Port Elizabeth of Yore: The First Dam

The saga of how Port Elizabeth acquired an unsuitable dam on a trickle of a river as its primary water supply in the 1860s, is explained in this blog. Coupled to these considerations was the fact that the water was not potable, should have raised warning flags. Perhaps it is emblematic of the era where visions were limited by parsimony and despite the Council’s laudable motives, its chosen solution never stood the test of time. 

For all that, the Town Council did protect the interests of its residents by not financing the project itself and when bankruptcy did occur, no losses were borne by the denizens of the town. 

Main picture: Opening the value at the Frames Dam in 1863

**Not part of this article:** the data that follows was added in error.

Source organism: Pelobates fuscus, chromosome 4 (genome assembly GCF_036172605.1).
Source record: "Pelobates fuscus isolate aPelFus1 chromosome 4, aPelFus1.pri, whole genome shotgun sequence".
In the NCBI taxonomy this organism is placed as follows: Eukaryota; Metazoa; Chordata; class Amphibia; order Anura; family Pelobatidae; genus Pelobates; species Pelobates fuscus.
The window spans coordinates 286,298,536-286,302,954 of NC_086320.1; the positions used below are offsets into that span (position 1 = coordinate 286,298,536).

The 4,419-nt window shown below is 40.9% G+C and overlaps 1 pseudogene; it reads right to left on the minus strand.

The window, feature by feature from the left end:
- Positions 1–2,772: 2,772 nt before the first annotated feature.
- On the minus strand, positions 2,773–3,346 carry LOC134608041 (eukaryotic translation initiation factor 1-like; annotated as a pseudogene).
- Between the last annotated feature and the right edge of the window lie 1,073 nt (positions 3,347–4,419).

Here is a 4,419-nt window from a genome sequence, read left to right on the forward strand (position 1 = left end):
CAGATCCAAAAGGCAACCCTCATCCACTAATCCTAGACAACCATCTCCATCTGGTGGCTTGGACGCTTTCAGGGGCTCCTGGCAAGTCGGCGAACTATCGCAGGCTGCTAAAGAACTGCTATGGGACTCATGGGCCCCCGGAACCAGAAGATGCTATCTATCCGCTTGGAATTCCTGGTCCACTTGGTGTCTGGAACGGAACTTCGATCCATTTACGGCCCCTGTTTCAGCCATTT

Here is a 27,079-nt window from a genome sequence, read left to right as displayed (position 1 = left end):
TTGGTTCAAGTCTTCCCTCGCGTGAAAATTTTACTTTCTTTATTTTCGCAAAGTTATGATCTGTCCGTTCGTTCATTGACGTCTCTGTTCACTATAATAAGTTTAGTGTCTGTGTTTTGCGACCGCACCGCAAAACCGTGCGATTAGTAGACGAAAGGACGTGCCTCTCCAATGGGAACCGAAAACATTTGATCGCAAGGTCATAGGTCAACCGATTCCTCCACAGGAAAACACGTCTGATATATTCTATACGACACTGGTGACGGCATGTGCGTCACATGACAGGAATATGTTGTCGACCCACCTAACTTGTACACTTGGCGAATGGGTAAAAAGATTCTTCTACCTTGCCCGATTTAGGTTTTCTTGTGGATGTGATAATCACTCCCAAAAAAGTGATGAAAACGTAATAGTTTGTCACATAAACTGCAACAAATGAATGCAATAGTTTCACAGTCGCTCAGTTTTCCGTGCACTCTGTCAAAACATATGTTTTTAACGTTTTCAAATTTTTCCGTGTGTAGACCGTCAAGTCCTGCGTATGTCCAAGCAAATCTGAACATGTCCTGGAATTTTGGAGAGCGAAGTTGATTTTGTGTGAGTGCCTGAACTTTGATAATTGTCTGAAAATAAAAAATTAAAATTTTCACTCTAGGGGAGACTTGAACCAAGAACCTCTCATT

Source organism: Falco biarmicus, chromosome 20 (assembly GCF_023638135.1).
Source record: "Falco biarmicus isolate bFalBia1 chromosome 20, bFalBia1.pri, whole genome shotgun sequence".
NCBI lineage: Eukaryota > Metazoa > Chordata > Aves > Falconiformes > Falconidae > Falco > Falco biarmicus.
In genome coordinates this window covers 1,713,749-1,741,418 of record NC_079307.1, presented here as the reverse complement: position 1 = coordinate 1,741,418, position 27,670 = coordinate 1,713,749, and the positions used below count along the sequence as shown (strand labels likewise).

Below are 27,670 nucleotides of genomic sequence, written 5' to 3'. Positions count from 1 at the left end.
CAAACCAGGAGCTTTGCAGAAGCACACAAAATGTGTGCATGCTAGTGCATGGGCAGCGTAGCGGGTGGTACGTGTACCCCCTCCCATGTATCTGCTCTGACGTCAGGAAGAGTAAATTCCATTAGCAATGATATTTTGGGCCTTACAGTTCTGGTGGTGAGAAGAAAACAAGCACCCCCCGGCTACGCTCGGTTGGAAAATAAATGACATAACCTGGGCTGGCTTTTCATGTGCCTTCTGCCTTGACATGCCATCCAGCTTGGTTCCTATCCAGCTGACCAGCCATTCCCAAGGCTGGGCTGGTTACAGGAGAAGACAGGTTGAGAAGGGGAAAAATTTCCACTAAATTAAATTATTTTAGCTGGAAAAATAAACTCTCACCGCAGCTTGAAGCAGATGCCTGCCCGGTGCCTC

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Port Elizabeth of Yore: Water, water, everywhere but……..

In the annuals of history, one of the key criteria for the establishment of a town was a ready water supply. What this meant in reality was that towns were located on a perennial river with a persistent strong flow. Not so Port Elizabeth. This problem was to bedevil its development over the years. 

Where did Port Elizabeth obtain its water supply from, especially in the early years? 

Main picture: On this puny stream, grandiloquently called Shark River, that supplied Port Elizabeth with its first piped water

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